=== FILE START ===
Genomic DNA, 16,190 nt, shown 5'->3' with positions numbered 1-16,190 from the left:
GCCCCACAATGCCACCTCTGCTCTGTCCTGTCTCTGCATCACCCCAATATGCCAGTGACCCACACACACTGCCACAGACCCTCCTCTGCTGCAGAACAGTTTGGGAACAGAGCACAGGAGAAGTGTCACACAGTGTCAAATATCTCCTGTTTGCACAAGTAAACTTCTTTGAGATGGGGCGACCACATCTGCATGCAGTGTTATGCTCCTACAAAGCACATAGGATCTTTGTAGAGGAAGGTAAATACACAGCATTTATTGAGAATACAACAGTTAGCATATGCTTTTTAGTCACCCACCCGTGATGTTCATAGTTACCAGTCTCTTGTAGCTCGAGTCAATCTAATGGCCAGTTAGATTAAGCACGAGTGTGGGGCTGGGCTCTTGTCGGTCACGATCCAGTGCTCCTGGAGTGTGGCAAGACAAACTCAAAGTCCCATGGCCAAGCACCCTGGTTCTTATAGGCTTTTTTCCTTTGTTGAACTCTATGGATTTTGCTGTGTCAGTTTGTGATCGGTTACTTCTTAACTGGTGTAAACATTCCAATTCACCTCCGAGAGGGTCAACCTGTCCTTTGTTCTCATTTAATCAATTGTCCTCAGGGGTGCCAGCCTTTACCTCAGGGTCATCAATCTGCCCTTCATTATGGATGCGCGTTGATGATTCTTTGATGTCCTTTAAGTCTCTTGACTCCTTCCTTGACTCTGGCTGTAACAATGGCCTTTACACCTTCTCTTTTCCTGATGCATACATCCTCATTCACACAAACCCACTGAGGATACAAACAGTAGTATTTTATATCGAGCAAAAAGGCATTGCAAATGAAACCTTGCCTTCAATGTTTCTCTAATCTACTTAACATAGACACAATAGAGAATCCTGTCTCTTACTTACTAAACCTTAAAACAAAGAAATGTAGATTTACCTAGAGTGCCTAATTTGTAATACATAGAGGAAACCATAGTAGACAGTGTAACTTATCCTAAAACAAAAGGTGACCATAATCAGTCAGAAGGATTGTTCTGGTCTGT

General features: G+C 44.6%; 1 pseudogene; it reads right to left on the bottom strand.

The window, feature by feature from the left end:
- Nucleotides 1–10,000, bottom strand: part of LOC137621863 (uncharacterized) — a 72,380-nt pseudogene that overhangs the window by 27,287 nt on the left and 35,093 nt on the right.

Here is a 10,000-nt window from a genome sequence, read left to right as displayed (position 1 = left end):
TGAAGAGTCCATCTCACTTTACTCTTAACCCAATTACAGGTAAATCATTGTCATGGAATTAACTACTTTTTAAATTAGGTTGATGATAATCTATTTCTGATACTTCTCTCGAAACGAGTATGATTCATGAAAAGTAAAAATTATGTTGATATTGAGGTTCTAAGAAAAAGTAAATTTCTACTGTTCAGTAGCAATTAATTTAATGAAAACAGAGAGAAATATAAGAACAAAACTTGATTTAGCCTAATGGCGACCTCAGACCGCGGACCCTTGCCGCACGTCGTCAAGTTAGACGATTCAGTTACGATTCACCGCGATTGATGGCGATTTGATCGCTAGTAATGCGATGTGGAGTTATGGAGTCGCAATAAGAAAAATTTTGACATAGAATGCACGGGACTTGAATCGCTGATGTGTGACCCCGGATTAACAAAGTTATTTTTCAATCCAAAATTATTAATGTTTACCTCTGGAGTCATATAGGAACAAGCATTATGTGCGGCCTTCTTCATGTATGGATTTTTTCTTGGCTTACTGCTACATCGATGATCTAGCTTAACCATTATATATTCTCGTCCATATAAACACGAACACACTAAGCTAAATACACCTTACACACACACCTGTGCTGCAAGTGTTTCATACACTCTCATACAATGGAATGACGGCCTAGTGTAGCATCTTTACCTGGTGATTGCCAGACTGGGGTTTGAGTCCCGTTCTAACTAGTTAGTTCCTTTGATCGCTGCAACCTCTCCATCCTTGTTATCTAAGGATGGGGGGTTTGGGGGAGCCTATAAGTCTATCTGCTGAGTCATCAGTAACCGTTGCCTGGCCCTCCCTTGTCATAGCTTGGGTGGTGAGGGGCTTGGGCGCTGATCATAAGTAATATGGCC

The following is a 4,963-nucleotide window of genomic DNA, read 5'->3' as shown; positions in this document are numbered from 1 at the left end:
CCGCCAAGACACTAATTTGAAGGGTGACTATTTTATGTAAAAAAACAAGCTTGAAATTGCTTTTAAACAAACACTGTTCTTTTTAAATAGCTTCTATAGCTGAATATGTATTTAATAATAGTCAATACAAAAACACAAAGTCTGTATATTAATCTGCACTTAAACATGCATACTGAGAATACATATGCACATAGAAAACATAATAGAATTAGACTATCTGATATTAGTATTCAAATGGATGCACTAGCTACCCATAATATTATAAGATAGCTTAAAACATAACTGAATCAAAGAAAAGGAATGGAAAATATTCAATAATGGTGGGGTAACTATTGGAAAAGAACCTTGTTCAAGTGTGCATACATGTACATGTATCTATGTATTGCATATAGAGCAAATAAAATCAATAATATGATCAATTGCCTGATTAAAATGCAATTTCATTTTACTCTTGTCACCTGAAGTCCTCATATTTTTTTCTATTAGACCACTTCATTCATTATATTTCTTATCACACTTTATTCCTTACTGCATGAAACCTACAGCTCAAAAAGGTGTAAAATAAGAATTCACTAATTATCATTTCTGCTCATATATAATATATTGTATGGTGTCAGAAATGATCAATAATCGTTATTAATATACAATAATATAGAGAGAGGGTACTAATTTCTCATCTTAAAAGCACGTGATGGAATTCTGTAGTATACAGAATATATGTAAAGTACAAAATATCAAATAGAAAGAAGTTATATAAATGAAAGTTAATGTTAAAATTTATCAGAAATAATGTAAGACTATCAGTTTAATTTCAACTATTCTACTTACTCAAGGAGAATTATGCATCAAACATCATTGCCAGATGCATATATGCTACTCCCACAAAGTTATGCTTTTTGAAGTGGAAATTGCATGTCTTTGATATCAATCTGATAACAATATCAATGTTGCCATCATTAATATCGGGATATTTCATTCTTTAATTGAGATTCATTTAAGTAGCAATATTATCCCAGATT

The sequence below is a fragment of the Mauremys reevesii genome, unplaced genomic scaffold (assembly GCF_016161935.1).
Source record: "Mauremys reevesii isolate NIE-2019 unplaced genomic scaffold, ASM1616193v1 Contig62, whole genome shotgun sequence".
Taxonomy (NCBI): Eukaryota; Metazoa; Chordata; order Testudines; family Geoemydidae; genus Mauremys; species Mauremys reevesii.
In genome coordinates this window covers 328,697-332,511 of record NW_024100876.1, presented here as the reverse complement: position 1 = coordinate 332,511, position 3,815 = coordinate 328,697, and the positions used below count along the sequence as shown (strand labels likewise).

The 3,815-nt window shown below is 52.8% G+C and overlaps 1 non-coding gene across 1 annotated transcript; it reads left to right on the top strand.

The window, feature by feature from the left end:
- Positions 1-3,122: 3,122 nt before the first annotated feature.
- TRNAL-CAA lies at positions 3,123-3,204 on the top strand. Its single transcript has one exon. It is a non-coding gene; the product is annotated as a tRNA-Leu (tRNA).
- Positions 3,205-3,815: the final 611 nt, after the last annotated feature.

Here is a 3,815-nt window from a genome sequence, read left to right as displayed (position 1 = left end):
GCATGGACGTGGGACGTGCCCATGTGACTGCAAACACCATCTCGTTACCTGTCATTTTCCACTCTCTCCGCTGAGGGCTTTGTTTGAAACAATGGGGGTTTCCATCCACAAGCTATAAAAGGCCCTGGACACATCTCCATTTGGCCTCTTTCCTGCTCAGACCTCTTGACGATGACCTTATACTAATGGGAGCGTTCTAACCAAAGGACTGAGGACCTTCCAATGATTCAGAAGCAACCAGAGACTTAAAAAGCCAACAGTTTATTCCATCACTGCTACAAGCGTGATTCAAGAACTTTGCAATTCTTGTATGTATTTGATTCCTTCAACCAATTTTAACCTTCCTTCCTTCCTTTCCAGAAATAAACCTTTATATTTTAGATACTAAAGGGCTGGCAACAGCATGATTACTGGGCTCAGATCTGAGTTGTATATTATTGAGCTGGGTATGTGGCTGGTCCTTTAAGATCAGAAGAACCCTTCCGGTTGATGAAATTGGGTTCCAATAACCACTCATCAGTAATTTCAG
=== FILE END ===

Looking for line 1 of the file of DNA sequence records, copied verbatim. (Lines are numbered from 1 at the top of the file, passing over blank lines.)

Genomic DNA, 16,190 nt, shown 5'->3' with positions numbered 1-16,190 from the left: